Some 200 US citizens are due to be quarantined in California after arriving from Wuhan, China amid the coronavirus oubreak.
The passengers, mostly diplomats, were evacuated via a chartered flight that landed on US soil on Wednesday.
They will be quarantined for at least 72 hours, but could be kept isolated for up to two weeks if they have any symptoms, officials said.
The flight landed at a US air base near Riverside, California.
Earlier, the flight stopped in Anchorage, Alaska, to refuel while the 201 were given an initial screen for symptoms. None exhibited any signs of the coronavirus, according to the state’s chief medical officer. Five cases of coronavirus have been confirmed in the US as of Tuesday.
The Department of State, which chartered the flight, said places aboard were offered to government workers, with unfilled seats sold to US citizens on a “reimbursable basis”, though it was unclear if the agency was offering to pay back the reported $1,000 per ticket cost.
It was originally scheduled to land at the civilian Ontario International Airport, some 30 miles (48km) from Los Angeles, but was diverted to the March Air Reserve military base.
The Ontario airport had prepared for the arrival of the chartered flight on Tuesday by setting up showers, bathrooms and beds in a hangar. The decision to move the flight to the air base came that evening.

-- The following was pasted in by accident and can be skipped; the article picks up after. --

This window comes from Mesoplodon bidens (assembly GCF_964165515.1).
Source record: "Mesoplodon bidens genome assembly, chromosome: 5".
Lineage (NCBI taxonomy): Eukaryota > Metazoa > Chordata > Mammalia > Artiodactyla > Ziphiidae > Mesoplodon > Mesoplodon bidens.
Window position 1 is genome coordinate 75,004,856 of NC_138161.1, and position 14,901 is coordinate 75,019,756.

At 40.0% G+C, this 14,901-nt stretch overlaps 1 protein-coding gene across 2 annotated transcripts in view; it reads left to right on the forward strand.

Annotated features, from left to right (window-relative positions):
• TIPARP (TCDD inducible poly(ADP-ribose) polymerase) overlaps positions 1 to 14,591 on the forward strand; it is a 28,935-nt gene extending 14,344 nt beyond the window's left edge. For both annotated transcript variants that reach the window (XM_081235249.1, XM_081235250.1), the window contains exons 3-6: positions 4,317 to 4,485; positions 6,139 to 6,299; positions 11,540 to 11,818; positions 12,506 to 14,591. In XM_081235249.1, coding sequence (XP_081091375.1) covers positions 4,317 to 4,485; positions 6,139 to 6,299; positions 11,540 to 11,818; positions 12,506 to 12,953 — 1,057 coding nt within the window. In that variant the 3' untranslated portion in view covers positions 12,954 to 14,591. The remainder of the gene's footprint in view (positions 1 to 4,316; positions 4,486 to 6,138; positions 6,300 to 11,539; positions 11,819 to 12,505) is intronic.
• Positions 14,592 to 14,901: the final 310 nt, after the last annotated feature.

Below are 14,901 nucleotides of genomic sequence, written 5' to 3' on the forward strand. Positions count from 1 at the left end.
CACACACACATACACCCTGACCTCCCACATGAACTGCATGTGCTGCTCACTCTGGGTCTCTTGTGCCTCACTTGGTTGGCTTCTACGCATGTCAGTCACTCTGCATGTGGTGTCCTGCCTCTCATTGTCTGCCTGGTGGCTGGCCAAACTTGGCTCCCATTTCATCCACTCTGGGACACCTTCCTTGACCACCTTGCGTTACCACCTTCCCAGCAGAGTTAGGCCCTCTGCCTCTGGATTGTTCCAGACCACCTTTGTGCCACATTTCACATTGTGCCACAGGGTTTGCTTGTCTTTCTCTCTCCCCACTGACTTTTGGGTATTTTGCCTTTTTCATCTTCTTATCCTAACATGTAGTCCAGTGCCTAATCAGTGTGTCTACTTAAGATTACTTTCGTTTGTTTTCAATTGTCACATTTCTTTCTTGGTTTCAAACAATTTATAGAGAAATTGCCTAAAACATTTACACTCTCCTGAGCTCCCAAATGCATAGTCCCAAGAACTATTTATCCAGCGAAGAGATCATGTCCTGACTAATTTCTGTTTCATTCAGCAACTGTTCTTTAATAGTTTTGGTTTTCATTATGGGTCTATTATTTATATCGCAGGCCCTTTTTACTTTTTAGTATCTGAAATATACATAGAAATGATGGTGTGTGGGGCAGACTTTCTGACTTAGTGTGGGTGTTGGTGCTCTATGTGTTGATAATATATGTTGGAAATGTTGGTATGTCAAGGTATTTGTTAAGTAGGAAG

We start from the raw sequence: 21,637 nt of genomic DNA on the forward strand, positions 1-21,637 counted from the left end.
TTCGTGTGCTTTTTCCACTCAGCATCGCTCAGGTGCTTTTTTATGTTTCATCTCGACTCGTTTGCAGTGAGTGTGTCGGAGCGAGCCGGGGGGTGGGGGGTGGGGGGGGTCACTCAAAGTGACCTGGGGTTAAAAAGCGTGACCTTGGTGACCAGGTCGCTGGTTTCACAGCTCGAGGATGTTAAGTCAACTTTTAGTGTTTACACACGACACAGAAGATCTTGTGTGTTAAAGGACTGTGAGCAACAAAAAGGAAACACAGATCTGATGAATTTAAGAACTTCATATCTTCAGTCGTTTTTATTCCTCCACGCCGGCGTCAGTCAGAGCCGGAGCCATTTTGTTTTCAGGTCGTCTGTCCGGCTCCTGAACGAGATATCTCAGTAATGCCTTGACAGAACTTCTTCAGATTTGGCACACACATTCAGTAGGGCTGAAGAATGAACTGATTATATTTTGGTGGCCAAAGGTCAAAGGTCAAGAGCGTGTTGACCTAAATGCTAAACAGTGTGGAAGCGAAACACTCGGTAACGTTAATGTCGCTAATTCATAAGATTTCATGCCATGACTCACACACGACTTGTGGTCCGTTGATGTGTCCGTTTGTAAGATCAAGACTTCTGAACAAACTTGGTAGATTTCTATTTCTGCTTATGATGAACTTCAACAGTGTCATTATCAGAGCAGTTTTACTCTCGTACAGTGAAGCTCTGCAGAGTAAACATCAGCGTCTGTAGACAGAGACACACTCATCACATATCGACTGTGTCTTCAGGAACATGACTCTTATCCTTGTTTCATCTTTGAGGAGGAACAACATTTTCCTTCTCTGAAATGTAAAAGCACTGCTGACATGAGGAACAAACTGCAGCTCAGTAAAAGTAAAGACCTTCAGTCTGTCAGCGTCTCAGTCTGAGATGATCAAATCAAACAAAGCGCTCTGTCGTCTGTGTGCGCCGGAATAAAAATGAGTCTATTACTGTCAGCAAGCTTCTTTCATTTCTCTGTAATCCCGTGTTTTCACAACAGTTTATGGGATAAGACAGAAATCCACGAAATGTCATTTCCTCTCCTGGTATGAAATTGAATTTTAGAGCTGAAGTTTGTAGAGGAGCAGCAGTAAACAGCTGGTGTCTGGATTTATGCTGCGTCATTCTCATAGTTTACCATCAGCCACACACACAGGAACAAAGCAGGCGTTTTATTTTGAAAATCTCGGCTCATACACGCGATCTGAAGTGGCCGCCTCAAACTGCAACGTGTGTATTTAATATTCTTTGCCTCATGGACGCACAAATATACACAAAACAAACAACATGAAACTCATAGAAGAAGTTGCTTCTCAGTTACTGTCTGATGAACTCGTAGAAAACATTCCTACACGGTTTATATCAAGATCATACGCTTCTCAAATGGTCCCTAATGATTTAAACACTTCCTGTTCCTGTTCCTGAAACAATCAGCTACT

The switch was made for logistical reasons, Curt Hagman, a San Bernardino county official said.
Mr Hagman had earlier said passengers could be quarantined for up to two weeks.
Alex Azar, the US Health and Human Services secretary, said: “Americans should know that this is a potentially very serious public health threat.”
The CDC will be carrying out screenings at 20 commercial airports.
As the severity of the outbreak deepens, the White House is considering temporarily banning flights from China, US media report.
The UK, Australia, Japan and EU nations have also been repatriating citizens.
The virus has caused more than 130 deaths, spreading across China and to at least 16 other countries.
During the 2003 global Severe Acute Respiratory Syndrome (SARS) outbreak, US patients were isolated to contain the spread, but as there was limited transmission in the country, there was no population-based quarantine, according to the CDC.
In 2014, fears over Ebola prompted a number of US states to impose quarantine policies.